Karen hasn’t decided on a PhD or a full-time job yet, but her time at the University of Leeds has taught her to be adaptable. On her course she became efficient at managing time between work and fun, while improving her teamwork and communication skills on caving trips and presenting on the University’s TV station LS:TV.
What do you hope to go on and do when you graduate from the University of Leeds?
I have tried to keep my options open so at the moment am applying for postgraduate courses and jobs. I think I would like to do a PhD as I really enjoyed my final year research project, and there a few areas I have become interested in that I would like to keep studying. I did a year working for a pharmaceutical company and enjoyed that too but I think doing a PhD will give me more career opportunities in areas that interest me.
What skills and qualities do you think you’ve gained from your course?
I have become very efficient at managing my time and perfecting the work/play balance! I have acquired numerous lab skills through taught lab sessions at uni, as well as my placement and third year placement.
What skills and qualities do you think you’ve gained from co-curricular activities?
I have improved my communication and organisational skills. I have helped to organise trips for the caving society, as well as sorting out a venue, band and menus for our annual dinner. Caving also requires a lot of teamwork so I feel I have improved in this area too. I joined the University’s TV station LS:TV and presented one of the shows, which helped to improve my confidence as well as learning a bit about how shows are made and edited.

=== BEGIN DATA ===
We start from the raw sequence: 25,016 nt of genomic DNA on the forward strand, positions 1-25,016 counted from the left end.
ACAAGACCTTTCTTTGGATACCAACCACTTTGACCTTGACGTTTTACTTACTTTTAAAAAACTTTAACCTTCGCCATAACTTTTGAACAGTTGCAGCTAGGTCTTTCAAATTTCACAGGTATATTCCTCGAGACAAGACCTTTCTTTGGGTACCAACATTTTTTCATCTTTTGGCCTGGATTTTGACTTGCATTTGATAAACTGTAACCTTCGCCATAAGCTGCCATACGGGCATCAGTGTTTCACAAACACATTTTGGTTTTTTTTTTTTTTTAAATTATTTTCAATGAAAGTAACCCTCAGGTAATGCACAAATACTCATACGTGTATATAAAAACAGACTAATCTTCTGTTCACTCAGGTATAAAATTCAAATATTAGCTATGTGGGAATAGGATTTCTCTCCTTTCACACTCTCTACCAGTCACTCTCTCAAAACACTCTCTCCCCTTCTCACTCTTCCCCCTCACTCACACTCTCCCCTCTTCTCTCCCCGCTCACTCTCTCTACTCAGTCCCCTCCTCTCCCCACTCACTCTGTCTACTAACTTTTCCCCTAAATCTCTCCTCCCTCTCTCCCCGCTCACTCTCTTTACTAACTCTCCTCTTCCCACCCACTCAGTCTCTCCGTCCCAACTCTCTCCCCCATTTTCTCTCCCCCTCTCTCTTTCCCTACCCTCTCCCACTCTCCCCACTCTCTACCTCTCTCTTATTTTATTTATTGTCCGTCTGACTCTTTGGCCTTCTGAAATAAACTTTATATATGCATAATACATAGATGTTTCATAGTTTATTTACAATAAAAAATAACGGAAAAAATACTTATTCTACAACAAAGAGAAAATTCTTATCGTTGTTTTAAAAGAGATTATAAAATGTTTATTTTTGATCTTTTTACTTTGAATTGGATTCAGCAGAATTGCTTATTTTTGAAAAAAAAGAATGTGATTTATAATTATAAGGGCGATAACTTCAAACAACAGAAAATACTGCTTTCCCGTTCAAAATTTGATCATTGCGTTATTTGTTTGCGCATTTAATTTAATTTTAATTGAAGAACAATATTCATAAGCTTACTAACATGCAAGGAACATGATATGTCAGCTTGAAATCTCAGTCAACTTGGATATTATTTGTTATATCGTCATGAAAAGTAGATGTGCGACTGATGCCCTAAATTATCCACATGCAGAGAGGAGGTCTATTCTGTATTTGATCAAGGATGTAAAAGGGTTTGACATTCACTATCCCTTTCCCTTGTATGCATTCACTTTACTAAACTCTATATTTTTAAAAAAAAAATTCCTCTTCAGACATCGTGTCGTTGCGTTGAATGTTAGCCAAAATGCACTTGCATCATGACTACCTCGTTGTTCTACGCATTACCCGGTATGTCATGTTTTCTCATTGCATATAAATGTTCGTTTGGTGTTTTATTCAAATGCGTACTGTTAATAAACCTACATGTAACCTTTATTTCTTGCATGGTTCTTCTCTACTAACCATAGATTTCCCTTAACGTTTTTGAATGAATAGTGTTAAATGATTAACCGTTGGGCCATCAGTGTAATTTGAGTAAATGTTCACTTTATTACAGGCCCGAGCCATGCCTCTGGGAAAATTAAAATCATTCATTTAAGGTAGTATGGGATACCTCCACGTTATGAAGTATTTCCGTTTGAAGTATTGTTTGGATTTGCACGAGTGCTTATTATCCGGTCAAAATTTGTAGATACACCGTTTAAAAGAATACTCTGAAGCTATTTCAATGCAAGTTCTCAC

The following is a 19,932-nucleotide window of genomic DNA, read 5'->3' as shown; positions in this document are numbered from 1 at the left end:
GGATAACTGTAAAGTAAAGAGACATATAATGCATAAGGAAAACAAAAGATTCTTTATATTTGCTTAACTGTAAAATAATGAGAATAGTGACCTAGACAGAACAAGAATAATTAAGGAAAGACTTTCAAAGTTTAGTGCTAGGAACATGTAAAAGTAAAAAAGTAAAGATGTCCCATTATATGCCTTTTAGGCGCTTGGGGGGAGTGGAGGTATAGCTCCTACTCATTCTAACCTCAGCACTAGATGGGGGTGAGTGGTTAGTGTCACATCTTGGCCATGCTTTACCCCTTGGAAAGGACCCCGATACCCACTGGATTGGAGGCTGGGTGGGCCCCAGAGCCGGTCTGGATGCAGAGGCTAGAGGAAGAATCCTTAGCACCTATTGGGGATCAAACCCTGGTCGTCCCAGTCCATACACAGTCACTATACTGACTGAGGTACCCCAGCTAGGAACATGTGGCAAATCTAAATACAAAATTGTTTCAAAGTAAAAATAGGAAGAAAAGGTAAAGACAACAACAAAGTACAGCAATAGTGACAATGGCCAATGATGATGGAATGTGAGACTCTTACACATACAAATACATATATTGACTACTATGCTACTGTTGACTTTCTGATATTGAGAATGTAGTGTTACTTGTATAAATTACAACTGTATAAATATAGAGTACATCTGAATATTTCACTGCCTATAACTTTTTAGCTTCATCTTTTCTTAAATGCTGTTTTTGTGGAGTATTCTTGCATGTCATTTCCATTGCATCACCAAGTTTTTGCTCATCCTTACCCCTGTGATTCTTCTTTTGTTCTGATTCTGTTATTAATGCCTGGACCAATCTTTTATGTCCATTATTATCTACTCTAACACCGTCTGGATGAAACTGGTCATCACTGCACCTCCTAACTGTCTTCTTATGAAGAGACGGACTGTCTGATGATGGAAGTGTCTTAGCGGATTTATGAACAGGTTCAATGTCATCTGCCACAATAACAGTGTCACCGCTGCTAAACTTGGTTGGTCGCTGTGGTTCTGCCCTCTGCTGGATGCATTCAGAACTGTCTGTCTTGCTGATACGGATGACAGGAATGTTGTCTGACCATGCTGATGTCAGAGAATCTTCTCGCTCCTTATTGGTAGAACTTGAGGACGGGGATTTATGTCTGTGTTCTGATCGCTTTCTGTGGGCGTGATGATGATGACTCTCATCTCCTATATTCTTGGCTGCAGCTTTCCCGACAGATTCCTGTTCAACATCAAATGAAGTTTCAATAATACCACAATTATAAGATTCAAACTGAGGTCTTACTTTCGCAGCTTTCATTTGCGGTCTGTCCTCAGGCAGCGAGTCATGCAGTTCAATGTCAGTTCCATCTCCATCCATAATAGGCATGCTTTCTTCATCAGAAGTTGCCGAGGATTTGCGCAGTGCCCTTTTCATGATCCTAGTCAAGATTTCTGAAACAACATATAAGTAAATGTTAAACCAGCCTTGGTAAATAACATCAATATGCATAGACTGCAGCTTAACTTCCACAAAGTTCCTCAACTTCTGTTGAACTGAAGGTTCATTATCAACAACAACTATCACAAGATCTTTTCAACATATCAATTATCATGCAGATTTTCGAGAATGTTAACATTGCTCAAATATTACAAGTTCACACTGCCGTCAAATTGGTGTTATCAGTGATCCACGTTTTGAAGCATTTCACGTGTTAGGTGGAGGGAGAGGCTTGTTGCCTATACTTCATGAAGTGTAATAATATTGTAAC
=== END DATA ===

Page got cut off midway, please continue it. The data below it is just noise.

How will these skills and qualities help you achieve what you want to do when you graduate?
Having worked for a pharmaceutical company for a year I feel I already have the skills for the workplace. I have learnt numerous lab techniques that companies may require. I also feel I have acquired excellent study and time management skills so could easily take on postgraduate study, which is my preferred option at the moment.
What has been your proudest moment while studying at Leeds?
Securing an industrial placement at MedImmune UK. I was very keen to do a year in industry as I was unsure what career path to take and thought this would be a great way to get a taste of the working world. It was very interesting to see how a pharmaceutical company works and what careers are available. It was also great work experience that I am sure will benefit me in the future when I am applying for jobs.
I also came runner up in the Centre for Biosciences student award, for which I made a short video ‘given your degree, what are you looking forward to in the future?’ I won £50 and my video is now shown on the Centre for Bioscience website. Not only was it fun to make, it gave me a chance to reflect on my time at university and how it had prepared me for the future, and how I wasn’t even sure what that future held!
I also won the ‘most promising new caver’ award after my first year of caving. This was probably due to me going on caving trips every weekend despite having sustained a nasty hand injury on the first ever trip!
How do you think you have benefited from studying at Leeds?
Leeds University has given me excellent learning facilities and the opportunity to tailor my degree, with a choice of modules to study and the option of undertaking a year in industry. Leeds is also a great city to study in, with lots to do and see. The Yorkshire dales are not too far away either and have some great caves to explore!
What advice would you have for students just starting out at Leeds?
Be passionate about your degree, explore Leeds as much as possible and take up at least one crazy hobby